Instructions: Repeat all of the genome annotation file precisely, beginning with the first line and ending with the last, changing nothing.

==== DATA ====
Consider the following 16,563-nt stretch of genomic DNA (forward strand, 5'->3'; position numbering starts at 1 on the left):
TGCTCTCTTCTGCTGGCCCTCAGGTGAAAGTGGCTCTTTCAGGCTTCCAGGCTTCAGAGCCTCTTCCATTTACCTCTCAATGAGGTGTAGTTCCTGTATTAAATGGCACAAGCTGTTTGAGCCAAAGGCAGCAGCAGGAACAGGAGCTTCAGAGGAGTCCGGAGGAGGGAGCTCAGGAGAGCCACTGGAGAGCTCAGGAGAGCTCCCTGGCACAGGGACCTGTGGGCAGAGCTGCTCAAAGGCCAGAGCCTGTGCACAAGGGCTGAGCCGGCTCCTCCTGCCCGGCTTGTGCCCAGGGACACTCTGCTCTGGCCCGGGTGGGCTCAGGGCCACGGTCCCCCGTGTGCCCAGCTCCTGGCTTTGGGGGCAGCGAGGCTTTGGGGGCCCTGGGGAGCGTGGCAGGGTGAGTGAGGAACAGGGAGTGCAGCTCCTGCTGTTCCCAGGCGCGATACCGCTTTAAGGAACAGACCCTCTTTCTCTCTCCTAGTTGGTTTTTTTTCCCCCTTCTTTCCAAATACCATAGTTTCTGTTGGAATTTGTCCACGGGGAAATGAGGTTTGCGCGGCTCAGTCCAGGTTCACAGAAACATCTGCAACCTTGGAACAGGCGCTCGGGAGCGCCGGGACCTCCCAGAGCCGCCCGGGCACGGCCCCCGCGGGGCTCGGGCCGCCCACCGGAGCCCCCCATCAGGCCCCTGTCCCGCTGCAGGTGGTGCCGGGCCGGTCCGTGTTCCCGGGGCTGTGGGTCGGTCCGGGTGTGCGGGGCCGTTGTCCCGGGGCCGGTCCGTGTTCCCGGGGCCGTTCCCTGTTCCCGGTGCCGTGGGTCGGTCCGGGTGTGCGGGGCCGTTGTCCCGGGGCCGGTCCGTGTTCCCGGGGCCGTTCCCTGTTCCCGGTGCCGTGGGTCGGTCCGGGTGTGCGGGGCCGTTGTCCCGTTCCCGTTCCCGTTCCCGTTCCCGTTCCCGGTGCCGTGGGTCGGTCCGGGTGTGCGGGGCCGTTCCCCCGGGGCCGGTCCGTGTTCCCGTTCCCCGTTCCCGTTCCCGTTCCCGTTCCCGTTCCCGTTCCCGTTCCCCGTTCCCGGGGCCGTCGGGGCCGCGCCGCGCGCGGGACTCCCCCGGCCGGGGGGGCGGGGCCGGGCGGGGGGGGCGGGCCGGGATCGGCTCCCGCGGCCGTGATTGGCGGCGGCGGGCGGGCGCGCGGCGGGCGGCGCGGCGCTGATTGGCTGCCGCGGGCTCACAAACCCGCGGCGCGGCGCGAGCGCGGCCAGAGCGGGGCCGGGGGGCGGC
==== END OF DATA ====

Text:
Consider the following 16,563-nt stretch of genomic DNA (forward strand, 5'->3'; position numbering starts at 1 on the left):
TGCTCTCTTCTGCTGGCCCTCAGGTGAAAGTGGCTCTTTCAGGCTTCCAGGCTTCAGAGCCTCTTCCATTTACCTCTCAATGAGGTGTAGTTCCTGTATTAAATGGCACAAGCTGTTTGAGCCAAAGGCAGCAGCAGGAACAGGAGCTTCAGAGGAGTCCGGAGGAGGGAGCTCAGGAGAGCCACTGGAGAGCTCAGGAGAGCTCCCTGGCACAGGGACCTGTGGGCAGAGCTGCTCAAAGGCCAGAGCCTGTGCACAAGGGCTGAGCCGGCTCCTCCTGCCCGGCTTGTGCCCAGGGACACTCTGCTCTGGCCCGGGTGGGCTCAGGGCCACGGTCCCCCGTGTGCCCAGCTCCTGGCTTTGGGGGCAGCGAGGCTTTGGGGGCCCTGGGGAGCGTGGCAGGGTGAGTGAGGAACAGGGAGTGCAGCTCCTGCTGTTCCCAGGCGCGATACCGCTTTAAGGAACAGACCCTCTTTCTCTCTCCTAGTTGGTTTTTTTTCCCCCTTCTTTCCAAATACCATAGTTTCTGTTGGAATTTGTCCACGGGGAAATGAGGTTTGCGCGGCTCAGTCCAGGTTCACAGAAACATCTGCAACCTTGGAACAGGCGCTCGGGAGCGCCGGGACCTCCCAGAGCCGCCCGGGCACGGCCCCCGCGGGGCTCGGGCCGCCCACCGGAGCCCCCCATCAGGCCCCTGTCCCGCTGCAGGTGGTGCCGGGCCGGTCCGTGTTCCCGGGGCTGTGGGTCGGTCCGGGTGTGCGGGGCCGTTGTCCCGGGGCCGGTCCGTGTTCCCGGGGCCGTTCCCTGTTCCCGGTGCCGTGGGTCGGTCCGGGTGTGCGGGGCCGTTGTCCCGGGGCCGGTCCGTGTTCCCGGGGCCGTTCCCTGTTCCCGGTGCCGTGGGTCGGTCCGGGTGTGCGGGGCCGTTGTCCCGTTCCCGTTCCCGTTCCCGTTCCCGTTCCCGGTGCCGTGGGTCGGTCCGGGTGTGCGGGGCCGTTCCCCCGGGGCCGGTCCGTGTTCCCGTTCCCCGTTCCCGTTCCCGTTCCCGTTCCCGTTCCCGTTCCCGTTCCCCGTTCCCGGGGCCGTCGGGGCCGCGCCGCGCGCGGGACTCCCCCGGCCGGGGGGGCGGGGCCGGGCGGGGGGGGCGGGCCGGGATCGGCTCCCGCGGCCGTGATTGGCGGCGGCGGGCGGGCGCGCGGCGGGCGGCGCGGCGCTGATTGGCTGCCGCGGGCTCACAAACCCGCGGCGCGGCGCGAGCGCGGCCAGAGCGGGGCCGGGGGGCGGC